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Common Myths about Appraisals in the Home-Buying Process

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By David S. Bunton

Real Estate Brokers:

Myth: Real estate brokers are prohibited from communicating with appraisers.
o Fact: Brokers are permitted to communicate with an appraiser and to provide them with additional information as long as the communication is not intended to unduly influence the outcome of the appraisal. The exchange of relevant information- including terms of the sale, relevant comps, and home improvements-can help an appraiser develop a more credible opinion of value.

Myth: Nothing can be done if a broker has concerns or questions regarding a completed appraisal.
o Fact: If there are questions or concerns with an appraisal, there are concrete steps brokers can take through the lender, like submit additional comps for the appraiser to consider, request the appraiser correct errors in the appraisal report, and ask the appraiser to provide further detail to explain his/her conclusion.

Myth: Appraisers request copies of the purchase agreement from brokers simply so they’ll know how much to appraise the home for.
o Fact: Appraisers are required to review the purchase agreement (if available during the ordinary course of business) to fully understand the terms of the transaction. Appraisers don’t simply look at a pending sale price and try to “justify” the transaction. The perform research and analysis to provide their own opinion of value.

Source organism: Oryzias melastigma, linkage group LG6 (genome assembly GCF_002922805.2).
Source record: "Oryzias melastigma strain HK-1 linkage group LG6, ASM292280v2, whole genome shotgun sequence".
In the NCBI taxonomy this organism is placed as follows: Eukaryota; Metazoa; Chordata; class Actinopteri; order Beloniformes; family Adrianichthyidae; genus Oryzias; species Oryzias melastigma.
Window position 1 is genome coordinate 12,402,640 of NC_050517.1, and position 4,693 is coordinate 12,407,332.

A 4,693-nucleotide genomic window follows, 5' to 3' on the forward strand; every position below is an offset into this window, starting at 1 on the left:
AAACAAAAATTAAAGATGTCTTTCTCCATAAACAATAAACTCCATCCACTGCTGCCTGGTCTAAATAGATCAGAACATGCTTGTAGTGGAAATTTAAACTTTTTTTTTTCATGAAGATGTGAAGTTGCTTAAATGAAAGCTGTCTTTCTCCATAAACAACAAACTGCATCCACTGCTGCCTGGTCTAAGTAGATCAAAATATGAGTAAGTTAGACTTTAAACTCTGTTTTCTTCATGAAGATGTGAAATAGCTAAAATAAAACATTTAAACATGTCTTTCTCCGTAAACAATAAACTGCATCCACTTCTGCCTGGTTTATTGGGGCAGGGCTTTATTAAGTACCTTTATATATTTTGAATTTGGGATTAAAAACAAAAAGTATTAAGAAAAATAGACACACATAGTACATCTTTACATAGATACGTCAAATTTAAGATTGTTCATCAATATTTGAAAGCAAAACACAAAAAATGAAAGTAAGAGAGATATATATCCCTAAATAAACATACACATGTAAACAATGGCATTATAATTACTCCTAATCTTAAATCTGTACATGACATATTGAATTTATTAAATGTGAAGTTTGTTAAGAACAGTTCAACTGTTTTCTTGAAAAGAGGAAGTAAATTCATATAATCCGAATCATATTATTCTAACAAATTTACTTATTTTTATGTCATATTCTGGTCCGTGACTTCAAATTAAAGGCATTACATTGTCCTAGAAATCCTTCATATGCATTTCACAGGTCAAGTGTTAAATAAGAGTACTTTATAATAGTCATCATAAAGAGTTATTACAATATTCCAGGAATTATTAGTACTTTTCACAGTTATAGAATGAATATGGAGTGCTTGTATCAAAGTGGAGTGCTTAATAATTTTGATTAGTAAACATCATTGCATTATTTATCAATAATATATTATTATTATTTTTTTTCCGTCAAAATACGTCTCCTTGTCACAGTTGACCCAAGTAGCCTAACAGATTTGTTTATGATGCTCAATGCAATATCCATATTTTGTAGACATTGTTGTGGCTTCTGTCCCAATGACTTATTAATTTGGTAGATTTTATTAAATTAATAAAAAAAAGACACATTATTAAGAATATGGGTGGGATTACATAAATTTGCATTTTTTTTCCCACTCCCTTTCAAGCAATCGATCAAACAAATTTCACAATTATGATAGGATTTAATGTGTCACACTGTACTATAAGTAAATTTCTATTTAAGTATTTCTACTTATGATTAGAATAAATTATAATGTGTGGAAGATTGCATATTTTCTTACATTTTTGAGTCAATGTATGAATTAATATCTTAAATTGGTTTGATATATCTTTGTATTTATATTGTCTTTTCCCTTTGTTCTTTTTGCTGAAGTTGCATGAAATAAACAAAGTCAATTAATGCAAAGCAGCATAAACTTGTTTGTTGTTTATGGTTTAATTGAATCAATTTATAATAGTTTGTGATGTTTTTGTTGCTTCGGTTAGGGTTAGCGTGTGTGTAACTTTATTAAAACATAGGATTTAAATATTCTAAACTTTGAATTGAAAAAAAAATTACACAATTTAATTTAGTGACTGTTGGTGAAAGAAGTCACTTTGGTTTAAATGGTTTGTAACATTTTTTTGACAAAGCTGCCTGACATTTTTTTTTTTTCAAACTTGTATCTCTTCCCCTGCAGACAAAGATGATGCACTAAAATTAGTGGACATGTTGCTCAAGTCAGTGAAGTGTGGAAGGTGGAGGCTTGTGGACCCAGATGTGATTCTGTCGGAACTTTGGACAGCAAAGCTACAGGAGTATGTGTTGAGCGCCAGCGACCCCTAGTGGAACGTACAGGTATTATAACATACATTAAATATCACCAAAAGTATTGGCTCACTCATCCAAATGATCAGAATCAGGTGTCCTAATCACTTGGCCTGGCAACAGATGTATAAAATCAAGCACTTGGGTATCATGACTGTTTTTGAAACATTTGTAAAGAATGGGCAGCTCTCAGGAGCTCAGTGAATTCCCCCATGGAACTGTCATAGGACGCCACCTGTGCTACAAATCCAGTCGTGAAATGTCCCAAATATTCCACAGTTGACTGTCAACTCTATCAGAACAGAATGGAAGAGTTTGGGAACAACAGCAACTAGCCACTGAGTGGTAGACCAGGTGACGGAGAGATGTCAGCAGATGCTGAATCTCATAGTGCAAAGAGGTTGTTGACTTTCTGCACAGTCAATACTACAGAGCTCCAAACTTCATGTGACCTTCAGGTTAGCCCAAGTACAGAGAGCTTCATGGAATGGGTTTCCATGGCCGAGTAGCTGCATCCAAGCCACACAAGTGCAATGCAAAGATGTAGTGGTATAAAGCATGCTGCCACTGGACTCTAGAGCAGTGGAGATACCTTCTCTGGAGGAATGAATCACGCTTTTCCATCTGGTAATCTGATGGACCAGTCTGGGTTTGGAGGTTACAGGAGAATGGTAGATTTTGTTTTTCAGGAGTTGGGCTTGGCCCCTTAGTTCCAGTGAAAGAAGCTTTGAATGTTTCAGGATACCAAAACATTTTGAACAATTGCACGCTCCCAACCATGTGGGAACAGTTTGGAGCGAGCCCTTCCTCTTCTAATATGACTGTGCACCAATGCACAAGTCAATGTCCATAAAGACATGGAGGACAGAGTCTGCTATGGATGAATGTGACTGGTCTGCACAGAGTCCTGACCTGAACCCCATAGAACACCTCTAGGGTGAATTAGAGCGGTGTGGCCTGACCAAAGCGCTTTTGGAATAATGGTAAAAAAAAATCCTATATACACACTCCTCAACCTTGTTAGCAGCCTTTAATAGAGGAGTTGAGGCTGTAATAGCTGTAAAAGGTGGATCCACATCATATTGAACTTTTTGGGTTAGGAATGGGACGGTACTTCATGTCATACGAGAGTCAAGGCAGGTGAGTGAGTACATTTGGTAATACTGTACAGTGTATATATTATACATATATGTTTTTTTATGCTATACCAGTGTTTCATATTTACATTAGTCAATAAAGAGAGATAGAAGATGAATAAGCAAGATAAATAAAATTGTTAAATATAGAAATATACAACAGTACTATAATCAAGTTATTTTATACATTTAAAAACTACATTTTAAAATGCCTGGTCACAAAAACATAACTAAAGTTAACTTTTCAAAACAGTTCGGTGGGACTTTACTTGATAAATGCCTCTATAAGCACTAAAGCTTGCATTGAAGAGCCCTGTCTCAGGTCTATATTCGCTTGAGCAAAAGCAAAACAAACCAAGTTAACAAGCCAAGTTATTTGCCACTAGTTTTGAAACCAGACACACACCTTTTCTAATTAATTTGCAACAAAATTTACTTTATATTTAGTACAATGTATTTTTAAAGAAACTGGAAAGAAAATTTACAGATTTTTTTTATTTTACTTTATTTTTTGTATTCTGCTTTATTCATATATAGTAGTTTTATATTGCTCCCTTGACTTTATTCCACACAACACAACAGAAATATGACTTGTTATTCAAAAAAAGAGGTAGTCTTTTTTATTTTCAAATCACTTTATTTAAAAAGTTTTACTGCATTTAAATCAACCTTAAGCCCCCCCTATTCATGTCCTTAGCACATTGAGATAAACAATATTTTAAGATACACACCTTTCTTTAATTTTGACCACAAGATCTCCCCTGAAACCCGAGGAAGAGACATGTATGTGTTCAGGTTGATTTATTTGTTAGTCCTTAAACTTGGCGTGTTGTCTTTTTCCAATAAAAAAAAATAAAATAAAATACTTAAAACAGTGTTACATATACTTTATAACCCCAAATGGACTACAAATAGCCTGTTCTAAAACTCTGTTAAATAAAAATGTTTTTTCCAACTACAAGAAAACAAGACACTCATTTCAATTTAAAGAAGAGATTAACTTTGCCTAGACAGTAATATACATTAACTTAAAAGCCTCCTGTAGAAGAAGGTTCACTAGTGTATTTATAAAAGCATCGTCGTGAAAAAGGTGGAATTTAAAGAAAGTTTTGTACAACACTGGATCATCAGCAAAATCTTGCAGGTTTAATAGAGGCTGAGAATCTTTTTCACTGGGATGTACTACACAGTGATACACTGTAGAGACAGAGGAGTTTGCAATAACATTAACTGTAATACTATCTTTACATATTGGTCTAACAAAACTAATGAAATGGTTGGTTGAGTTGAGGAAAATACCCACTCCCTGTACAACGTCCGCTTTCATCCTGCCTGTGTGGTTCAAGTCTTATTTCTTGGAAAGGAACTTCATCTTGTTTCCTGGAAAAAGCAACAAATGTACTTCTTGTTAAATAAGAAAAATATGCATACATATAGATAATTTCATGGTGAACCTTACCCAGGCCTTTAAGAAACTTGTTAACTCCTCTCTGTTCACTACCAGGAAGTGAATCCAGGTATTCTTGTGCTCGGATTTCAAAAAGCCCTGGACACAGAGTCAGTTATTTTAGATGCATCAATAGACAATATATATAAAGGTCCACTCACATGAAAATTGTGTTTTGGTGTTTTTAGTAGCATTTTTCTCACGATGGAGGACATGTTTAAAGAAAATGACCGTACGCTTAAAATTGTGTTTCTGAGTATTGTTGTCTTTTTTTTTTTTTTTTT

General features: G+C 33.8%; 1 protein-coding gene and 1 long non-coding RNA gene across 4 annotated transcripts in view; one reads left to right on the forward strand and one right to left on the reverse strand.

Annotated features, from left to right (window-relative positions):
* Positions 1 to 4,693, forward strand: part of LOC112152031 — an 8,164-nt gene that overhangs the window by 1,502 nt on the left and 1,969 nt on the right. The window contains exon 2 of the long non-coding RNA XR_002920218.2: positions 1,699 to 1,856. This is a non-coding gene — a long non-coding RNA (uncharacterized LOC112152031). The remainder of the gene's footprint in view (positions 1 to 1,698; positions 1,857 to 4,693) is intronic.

Homebuilders:

Myth: Homebuilders are prohibited from communicating with appraisers.
o Fact: Builders are permitted to communicate with an appraiser and to provide them with additional information as long as the communication is not intended to unduly influence the outcome of the appraisal. The exchange of relevant information- including construction features, details, and upgrades, as well as relevant comps-can help an appraiser develop a more credible opinion of value.

Myths: Nothing can be done if a builder has concerns or questions regarding a completed appraisal.
o Fact: If there are questions or concerns with an appraisal, there are concrete steps builders can take through the lender, like submit additional comps for the appraiser to consider, request the appraiser correct errors in the appraisal report, and ask the appraiser to provide further detail to explain his/her conclusion.

Myth: Appraisers only rely on comparable sales and do not take into account the cost to build a home.
o Fact: Appraisers do need to consider the cost to build a home and, at times, must perform a cost approach to deliver a credible appraisal. However, because cost does not always equal value, appraisers cannot simply look at what it costs to build a home to provide an opinion of value. They must perform research and analysis to determine what the marketplace is willing to pay.

David S. Bunton is the President of The Appraisal Foundation.

For more information visit www.appraisalfoundation.org.

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